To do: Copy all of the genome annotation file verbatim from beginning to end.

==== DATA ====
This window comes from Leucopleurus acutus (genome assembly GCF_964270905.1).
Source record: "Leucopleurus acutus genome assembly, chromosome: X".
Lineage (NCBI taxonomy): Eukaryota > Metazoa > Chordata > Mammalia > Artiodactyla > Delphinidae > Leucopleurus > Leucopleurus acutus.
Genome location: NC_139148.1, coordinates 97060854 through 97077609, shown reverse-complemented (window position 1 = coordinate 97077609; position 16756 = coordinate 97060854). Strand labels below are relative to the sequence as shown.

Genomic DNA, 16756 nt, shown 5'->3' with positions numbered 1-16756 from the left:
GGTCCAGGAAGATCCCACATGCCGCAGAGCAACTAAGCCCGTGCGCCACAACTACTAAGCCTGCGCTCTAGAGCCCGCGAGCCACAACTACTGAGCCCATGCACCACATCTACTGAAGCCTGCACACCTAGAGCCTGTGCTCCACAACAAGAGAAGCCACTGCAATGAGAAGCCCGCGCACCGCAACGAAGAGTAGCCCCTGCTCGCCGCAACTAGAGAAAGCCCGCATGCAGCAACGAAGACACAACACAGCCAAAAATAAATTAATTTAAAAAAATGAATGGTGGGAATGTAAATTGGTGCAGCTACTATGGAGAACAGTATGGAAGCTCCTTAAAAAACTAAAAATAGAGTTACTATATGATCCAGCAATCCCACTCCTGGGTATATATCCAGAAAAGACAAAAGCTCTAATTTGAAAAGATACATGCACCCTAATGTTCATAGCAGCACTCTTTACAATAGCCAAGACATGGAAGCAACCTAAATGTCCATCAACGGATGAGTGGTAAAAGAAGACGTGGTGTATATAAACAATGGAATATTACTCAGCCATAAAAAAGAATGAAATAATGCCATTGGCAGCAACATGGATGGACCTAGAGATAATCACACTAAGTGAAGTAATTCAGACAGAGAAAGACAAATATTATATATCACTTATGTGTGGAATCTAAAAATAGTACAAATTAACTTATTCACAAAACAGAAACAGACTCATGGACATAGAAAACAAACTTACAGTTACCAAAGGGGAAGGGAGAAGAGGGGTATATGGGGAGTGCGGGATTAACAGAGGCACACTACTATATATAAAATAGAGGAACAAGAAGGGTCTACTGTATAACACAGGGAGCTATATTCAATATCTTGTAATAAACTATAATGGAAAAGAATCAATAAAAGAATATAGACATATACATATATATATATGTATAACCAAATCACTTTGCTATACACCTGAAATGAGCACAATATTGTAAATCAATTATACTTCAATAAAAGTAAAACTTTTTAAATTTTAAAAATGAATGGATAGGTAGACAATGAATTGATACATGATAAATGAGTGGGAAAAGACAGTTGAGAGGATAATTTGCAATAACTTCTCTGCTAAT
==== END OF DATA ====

This window comes from Leucopleurus acutus (genome assembly GCF_964270905.1).
Source record: "Leucopleurus acutus genome assembly, chromosome: X".
Lineage (NCBI taxonomy): Eukaryota > Metazoa > Chordata > Mammalia > Artiodactyla > Delphinidae > Leucopleurus > Leucopleurus acutus.
Genome location: NC_139148.1, coordinates 97060854 through 97077609, shown reverse-complemented (window position 1 = coordinate 97077609; position 16756 = coordinate 97060854). Strand labels below are relative to the sequence as shown.

Genomic DNA, 16756 nt, shown 5'->3' with positions numbered 1-16756 from the left:
GGTCCAGGAAGATCCCACATGCCGCAGAGCAACTAAGCCCGTGCGCCACAACTACTAAGCCTGCGCTCTAGAGCCCGCGAGCCACAACTACTGAGCCCATGCACCACATCTACTGAAGCCTGCACACCTAGAGCCTGTGCTCCACAACAAGAGAAGCCACTGCAATGAGAAGCCCGCGCACCGCAACGAAGAGTAGCCCCTGCTCGCCGCAACTAGAGAAAGCCCGCATGCAGCAACGAAGACACAACACAGCCAAAAATAAATTAATTTAAAAAAATGAATGGTGGGAATGTAAATTGGTGCAGCTACTATGGAGAACAGTATGGAAGCTCCTTAAAAAACTAAAAATAGAGTTACTATATGATCCAGCAATCCCACTCCTGGGTATATATCCAGAAAAGACAAAAGCTCTAATTTGAAAAGATACATGCACCCTAATGTTCATAGCAGCACTCTTTACAATAGCCAAGACATGGAAGCAACCTAAATGTCCATCAACGGATGAGTGGTAAAAGAAGACGTGGTGTATATAAACAATGGAATATTACTCAGCCATAAAAAAGAATGAAATAATGCCATTGGCAGCAACATGGATGGACCTAGAGATAATCACACTAAGTGAAGTAATTCAGACAGAGAAAGACAAATATTATATATCACTTATGTGTGGAATCTAAAAATAGTACAAATTAACTTATTCACAAAACAGAAACAGACTCATGGACATAGAAAACAAACTTACAGTTACCAAAGGGGAAGGGAGAAGAGGGGTATATGGGGAGTGCGGGATTAACAGAGGCACACTACTATATATAAAATAGAGGAACAAGAAGGGTCTACTGTATAACACAGGGAGCTATATTCAATATCTTGTAATAAACTATAATGGAAAAGAATCAATAAAAGAATATAGACATATACATATATATATATGTATAACCAAATCACTTTGCTATACACCTGAAATGAGCACAATATTGTAAATCAATTATACTTCAATAAAAGTAAAACTTTTTAAATTTTAAAAATGAATGGATAGGTAGACAATGAATTGATACATGATAAATGAGTGGGAAAAGACAGTTGAGAGGATAATTTGCAATAACTTCTCTGCTAAT